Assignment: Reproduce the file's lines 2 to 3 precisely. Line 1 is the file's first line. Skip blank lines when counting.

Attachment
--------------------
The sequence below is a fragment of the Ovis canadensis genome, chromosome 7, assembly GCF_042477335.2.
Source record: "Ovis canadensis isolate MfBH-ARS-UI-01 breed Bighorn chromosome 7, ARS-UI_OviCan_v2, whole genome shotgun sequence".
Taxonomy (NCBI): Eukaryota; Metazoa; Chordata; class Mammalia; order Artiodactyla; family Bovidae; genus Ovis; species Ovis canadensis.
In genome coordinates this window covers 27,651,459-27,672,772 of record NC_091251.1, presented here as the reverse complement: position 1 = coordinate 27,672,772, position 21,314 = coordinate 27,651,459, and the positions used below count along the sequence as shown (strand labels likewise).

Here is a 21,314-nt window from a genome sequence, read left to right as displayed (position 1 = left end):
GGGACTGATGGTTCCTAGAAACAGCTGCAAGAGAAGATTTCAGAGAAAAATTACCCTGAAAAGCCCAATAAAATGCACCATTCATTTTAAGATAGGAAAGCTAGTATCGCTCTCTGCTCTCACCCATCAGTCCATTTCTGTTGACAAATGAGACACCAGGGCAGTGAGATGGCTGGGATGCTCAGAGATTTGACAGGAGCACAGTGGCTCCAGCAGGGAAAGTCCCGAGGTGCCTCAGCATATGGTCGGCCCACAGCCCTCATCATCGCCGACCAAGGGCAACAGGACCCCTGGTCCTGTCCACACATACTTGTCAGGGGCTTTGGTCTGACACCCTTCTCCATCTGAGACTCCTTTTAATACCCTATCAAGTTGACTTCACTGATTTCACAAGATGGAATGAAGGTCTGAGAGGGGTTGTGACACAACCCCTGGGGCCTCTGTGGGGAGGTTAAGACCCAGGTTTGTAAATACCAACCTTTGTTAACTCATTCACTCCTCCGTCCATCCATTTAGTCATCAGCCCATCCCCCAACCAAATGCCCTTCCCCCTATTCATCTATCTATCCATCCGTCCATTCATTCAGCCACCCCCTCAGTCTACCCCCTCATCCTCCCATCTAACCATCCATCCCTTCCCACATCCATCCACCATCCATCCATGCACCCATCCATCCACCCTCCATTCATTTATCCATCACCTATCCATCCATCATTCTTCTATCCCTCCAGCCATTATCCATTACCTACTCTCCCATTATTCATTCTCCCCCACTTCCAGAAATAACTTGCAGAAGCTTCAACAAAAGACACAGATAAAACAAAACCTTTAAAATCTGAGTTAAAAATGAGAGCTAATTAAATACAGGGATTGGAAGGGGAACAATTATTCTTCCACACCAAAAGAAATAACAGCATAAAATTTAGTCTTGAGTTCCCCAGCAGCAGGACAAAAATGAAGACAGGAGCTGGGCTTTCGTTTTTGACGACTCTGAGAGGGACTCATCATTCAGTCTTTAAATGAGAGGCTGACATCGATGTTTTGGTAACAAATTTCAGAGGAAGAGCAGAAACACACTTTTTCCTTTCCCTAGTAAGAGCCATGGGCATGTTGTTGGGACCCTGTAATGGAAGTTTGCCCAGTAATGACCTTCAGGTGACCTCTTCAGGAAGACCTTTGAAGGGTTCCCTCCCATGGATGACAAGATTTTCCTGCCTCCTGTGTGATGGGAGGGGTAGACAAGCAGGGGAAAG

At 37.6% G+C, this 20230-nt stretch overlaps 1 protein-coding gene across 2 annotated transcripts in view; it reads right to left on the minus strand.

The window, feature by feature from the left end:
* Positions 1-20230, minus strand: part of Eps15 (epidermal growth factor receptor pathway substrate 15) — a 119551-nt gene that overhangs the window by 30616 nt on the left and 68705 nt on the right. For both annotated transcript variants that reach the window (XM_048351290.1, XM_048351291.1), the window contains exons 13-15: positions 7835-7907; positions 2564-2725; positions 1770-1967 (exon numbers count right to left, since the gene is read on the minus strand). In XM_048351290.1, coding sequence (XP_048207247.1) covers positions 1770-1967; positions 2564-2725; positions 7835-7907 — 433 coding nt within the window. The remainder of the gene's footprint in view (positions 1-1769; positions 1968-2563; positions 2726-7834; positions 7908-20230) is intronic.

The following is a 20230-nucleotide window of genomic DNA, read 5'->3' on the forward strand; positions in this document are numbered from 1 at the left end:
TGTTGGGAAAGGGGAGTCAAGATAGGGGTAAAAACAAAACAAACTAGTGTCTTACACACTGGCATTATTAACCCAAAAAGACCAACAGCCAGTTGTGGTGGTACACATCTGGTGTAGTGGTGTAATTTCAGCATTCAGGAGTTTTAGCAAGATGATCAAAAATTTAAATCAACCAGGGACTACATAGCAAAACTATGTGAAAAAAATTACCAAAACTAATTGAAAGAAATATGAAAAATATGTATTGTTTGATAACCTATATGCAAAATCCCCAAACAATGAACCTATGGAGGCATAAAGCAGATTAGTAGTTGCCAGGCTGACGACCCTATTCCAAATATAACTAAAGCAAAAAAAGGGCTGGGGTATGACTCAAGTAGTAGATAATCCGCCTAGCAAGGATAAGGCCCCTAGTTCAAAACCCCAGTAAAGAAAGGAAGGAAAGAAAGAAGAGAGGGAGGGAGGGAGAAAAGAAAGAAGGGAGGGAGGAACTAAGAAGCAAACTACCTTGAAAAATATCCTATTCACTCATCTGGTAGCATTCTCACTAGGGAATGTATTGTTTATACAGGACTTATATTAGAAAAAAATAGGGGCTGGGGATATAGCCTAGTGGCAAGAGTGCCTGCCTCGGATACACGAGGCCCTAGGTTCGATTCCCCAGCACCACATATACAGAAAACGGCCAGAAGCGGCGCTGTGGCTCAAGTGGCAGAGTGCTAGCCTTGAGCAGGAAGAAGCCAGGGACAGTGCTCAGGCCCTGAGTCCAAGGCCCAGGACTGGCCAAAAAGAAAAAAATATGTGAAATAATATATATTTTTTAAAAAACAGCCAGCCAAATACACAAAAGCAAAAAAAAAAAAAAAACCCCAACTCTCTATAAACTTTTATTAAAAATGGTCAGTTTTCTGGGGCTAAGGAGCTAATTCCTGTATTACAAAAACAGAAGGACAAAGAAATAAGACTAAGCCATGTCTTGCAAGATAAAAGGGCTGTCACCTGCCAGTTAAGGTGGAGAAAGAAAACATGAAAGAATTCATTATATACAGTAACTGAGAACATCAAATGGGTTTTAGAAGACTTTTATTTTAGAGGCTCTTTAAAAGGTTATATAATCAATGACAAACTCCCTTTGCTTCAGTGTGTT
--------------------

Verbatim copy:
Source record: "Ovis canadensis isolate MfBH-ARS-UI-01 breed Bighorn chromosome 7, ARS-UI_OviCan_v2, whole genome shotgun sequence".
Taxonomy (NCBI): Eukaryota; Metazoa; Chordata; class Mammalia; order Artiodactyla; family Bovidae; genus Ovis; species Ovis canadensis.